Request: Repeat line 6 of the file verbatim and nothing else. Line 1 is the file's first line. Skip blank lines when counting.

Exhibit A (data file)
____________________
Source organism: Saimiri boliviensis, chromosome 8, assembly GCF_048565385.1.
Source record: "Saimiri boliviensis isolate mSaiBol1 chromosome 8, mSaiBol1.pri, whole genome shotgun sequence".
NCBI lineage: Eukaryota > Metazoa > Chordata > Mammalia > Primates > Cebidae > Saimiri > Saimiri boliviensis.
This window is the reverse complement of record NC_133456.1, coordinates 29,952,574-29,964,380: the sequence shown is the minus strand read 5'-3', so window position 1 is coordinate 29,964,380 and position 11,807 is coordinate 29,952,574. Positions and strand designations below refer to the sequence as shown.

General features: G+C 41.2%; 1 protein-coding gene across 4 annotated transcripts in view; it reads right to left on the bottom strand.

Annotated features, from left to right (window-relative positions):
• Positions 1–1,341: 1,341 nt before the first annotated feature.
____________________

Annotated features, from left to right (window-relative positions):